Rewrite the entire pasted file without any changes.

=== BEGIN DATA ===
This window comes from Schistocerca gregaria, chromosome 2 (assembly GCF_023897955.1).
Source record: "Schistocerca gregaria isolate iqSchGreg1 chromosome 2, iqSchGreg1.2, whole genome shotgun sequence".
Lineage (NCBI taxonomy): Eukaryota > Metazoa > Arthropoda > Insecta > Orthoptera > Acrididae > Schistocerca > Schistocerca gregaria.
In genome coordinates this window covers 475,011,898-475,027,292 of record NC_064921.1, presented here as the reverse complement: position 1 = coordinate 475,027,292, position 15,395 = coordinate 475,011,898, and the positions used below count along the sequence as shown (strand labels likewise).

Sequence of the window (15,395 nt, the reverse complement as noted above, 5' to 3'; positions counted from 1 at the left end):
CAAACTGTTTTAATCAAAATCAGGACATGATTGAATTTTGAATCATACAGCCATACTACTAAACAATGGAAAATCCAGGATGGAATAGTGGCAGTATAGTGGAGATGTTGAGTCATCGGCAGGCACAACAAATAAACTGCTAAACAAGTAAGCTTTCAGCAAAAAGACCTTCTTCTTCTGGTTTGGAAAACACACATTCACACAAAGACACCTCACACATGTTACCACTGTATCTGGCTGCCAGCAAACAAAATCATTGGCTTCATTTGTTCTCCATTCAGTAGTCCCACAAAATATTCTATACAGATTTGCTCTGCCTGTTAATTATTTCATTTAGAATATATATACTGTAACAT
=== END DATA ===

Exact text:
This window comes from Schistocerca gregaria, chromosome 2 (assembly GCF_023897955.1).
Source record: "Schistocerca gregaria isolate iqSchGreg1 chromosome 2, iqSchGreg1.2, whole genome shotgun sequence".
Lineage (NCBI taxonomy): Eukaryota > Metazoa > Arthropoda > Insecta > Orthoptera > Acrididae > Schistocerca > Schistocerca gregaria.
In genome coordinates this window covers 475,011,898-475,027,292 of record NC_064921.1, presented here as the reverse complement: position 1 = coordinate 475,027,292, position 15,395 = coordinate 475,011,898, and the positions used below count along the sequence as shown (strand labels likewise).

Sequence of the window (15,395 nt, the reverse complement as noted above, 5' to 3'; positions counted from 1 at the left end):
CAAACTGTTTTAATCAAAATCAGGACATGATTGAATTTTGAATCATACAGCCATACTACTAAACAATGGAAAATCCAGGATGGAATAGTGGCAGTATAGTGGAGATGTTGAGTCATCGGCAGGCACAACAAATAAACTGCTAAACAAGTAAGCTTTCAGCAAAAAGACCTTCTTCTTCTGGTTTGGAAAACACACATTCACACAAAGACACCTCACACATGTTACCACTGTATCTGGCTGCCAGCAAACAAAATCATTGGCTTCATTTGTTCTCCATTCAGTAGTCCCACAAAATATTCTATACAGATTTGCTCTGCCTGTTAATTATTTCATTTAGAATATATATACTGTAACAT